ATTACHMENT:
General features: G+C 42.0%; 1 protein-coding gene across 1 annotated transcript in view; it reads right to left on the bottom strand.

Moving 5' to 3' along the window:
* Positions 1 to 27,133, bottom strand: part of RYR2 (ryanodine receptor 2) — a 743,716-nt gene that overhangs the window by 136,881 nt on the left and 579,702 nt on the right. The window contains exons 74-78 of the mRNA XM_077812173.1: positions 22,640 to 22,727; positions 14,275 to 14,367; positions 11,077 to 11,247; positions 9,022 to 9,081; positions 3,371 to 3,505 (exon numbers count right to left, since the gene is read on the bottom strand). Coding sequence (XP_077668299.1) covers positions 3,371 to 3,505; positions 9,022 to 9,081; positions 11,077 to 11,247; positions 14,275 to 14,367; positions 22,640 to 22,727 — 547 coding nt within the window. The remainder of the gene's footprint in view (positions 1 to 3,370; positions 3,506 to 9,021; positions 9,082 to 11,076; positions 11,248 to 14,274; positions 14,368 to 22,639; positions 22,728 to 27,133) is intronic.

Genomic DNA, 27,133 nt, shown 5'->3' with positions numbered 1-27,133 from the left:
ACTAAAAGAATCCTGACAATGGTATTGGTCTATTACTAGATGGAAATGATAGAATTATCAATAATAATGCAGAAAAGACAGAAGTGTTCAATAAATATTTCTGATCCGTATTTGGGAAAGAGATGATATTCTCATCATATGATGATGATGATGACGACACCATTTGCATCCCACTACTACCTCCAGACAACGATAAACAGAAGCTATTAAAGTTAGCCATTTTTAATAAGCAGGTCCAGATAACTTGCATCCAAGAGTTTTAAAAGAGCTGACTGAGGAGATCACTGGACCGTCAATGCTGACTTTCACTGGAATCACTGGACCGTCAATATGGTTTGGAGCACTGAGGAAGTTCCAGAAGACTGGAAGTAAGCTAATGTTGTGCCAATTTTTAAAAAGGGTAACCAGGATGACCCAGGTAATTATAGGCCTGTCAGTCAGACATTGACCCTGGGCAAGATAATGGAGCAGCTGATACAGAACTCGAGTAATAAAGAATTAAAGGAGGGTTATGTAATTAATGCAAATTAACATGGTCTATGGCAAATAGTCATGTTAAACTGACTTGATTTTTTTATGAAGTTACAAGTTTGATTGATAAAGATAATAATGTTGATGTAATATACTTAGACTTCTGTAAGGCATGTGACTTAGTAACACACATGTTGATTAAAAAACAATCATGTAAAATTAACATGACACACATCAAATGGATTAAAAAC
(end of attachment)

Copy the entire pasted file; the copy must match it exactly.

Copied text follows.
General features: G+C 42.0%; 1 protein-coding gene across 1 annotated transcript in view; it reads right to left on the bottom strand.

Moving 5' to 3' along the window:
* Positions 1 to 27,133, bottom strand: part of RYR2 (ryanodine receptor 2) — a 743,716-nt gene that overhangs the window by 136,881 nt on the left and 579,702 nt on the right. The window contains exons 74-78 of the mRNA XM_077812173.1: positions 22,640 to 22,727; positions 14,275 to 14,367; positions 11,077 to 11,247; positions 9,022 to 9,081; positions 3,371 to 3,505 (exon numbers count right to left, since the gene is read on the bottom strand). Coding sequence (XP_077668299.1) covers positions 3,371 to 3,505; positions 9,022 to 9,081; positions 11,077 to 11,247; positions 14,275 to 14,367; positions 22,640 to 22,727 — 547 coding nt within the window. The remainder of the gene's footprint in view (positions 1 to 3,370; positions 3,506 to 9,021; positions 9,082 to 11,076; positions 11,248 to 14,274; positions 14,368 to 22,639; positions 22,728 to 27,133) is intronic.

Genomic DNA, 27,133 nt, shown 5'->3' with positions numbered 1-27,133 from the left:
ACTAAAAGAATCCTGACAATGGTATTGGTCTATTACTAGATGGAAATGATAGAATTATCAATAATAATGCAGAAAAGACAGAAGTGTTCAATAAATATTTCTGATCCGTATTTGGGAAAGAGATGATATTCTCATCATATGATGATGATGATGACGACACCATTTGCATCCCACTACTACCTCCAGACAACGATAAACAGAAGCTATTAAAGTTAGCCATTTTTAATAAGCAGGTCCAGATAACTTGCATCCAAGAGTTTTAAAAGAGCTGACTGAGGAGATCACTGGACCGTCAATGCTGACTTTCACTGGAATCACTGGACCGTCAATATGGTTTGGAGCACTGAGGAAGTTCCAGAAGACTGGAAGTAAGCTAATGTTGTGCCAATTTTTAAAAAGGGTAACCAGGATGACCCAGGTAATTATAGGCCTGTCAGTCAGACATTGACCCTGGGCAAGATAATGGAGCAGCTGATACAGAACTCGAGTAATAAAGAATTAAAGGAGGGTTATGTAATTAATGCAAATTAACATGGTCTATGGCAAATAGTCATGTTAAACTGACTTGATTTTTTTATGAAGTTACAAGTTTGATTGATAAAGATAATAATGTTGATGTAATATACTTAGACTTCTGTAAGGCATGTGACTTAGTAACACACATGTTGATTAAAAAACAATCATGTAAAATTAACATGACACACATCAAATGGATTAAAAAC